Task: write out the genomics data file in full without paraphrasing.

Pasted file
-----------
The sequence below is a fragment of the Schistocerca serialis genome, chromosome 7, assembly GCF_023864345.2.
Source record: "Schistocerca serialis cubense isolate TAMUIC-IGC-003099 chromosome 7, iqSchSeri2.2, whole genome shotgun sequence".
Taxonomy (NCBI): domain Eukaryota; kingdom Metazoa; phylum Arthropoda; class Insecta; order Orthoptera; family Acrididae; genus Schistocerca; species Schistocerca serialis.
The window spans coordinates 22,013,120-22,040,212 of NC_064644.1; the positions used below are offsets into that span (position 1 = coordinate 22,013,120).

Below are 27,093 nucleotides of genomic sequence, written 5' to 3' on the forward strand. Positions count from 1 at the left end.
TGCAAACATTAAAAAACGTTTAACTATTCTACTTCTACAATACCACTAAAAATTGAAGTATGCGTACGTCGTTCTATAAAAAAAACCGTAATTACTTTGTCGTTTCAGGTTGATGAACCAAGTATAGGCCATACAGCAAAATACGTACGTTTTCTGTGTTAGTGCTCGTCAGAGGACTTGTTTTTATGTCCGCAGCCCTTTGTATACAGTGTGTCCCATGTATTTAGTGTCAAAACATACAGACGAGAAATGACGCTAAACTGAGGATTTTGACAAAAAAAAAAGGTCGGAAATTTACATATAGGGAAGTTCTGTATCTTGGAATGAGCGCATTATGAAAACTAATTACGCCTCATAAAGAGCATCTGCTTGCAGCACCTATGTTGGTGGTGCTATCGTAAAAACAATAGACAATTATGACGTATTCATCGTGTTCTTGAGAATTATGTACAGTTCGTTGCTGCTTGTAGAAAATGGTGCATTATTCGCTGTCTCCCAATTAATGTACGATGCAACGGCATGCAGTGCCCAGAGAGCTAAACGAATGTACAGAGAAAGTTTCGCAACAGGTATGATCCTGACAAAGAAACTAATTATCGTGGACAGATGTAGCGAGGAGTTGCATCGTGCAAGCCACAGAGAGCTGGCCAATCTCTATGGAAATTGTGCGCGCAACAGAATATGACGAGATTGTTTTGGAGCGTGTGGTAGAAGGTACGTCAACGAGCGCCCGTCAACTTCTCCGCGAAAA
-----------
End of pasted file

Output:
The sequence below is a fragment of the Schistocerca serialis genome, chromosome 7, assembly GCF_023864345.2.
Source record: "Schistocerca serialis cubense isolate TAMUIC-IGC-003099 chromosome 7, iqSchSeri2.2, whole genome shotgun sequence".
Taxonomy (NCBI): domain Eukaryota; kingdom Metazoa; phylum Arthropoda; class Insecta; order Orthoptera; family Acrididae; genus Schistocerca; species Schistocerca serialis.
The window spans coordinates 22,013,120-22,040,212 of NC_064644.1; the positions used below are offsets into that span (position 1 = coordinate 22,013,120).

Below are 27,093 nucleotides of genomic sequence, written 5' to 3' on the forward strand. Positions count from 1 at the left end.
TGCAAACATTAAAAAACGTTTAACTATTCTACTTCTACAATACCACTAAAAATTGAAGTATGCGTACGTCGTTCTATAAAAAAAACCGTAATTACTTTGTCGTTTCAGGTTGATGAACCAAGTATAGGCCATACAGCAAAATACGTACGTTTTCTGTGTTAGTGCTCGTCAGAGGACTTGTTTTTATGTCCGCAGCCCTTTGTATACAGTGTGTCCCATGTATTTAGTGTCAAAACATACAGACGAGAAATGACGCTAAACTGAGGATTTTGACAAAAAAAAAAGGTCGGAAATTTACATATAGGGAAGTTCTGTATCTTGGAATGAGCGCATTATGAAAACTAATTACGCCTCATAAAGAGCATCTGCTTGCAGCACCTATGTTGGTGGTGCTATCGTAAAAACAATAGACAATTATGACGTATTCATCGTGTTCTTGAGAATTATGTACAGTTCGTTGCTGCTTGTAGAAAATGGTGCATTATTCGCTGTCTCCCAATTAATGTACGATGCAACGGCATGCAGTGCCCAGAGAGCTAAACGAATGTACAGAGAAAGTTTCGCAACAGGTATGATCCTGACAAAGAAACTAATTATCGTGGACAGATGTAGCGAGGAGTTGCATCGTGCAAGCCACAGAGAGCTGGCCAATCTCTATGGAAATTGTGCGCGCAACAGAATATGACGAGATTGTTTTGGAGCGTGTGGTAGAAGGTACGTCAACGAGCGCCCGTCAACTTCTCCGCGAAAA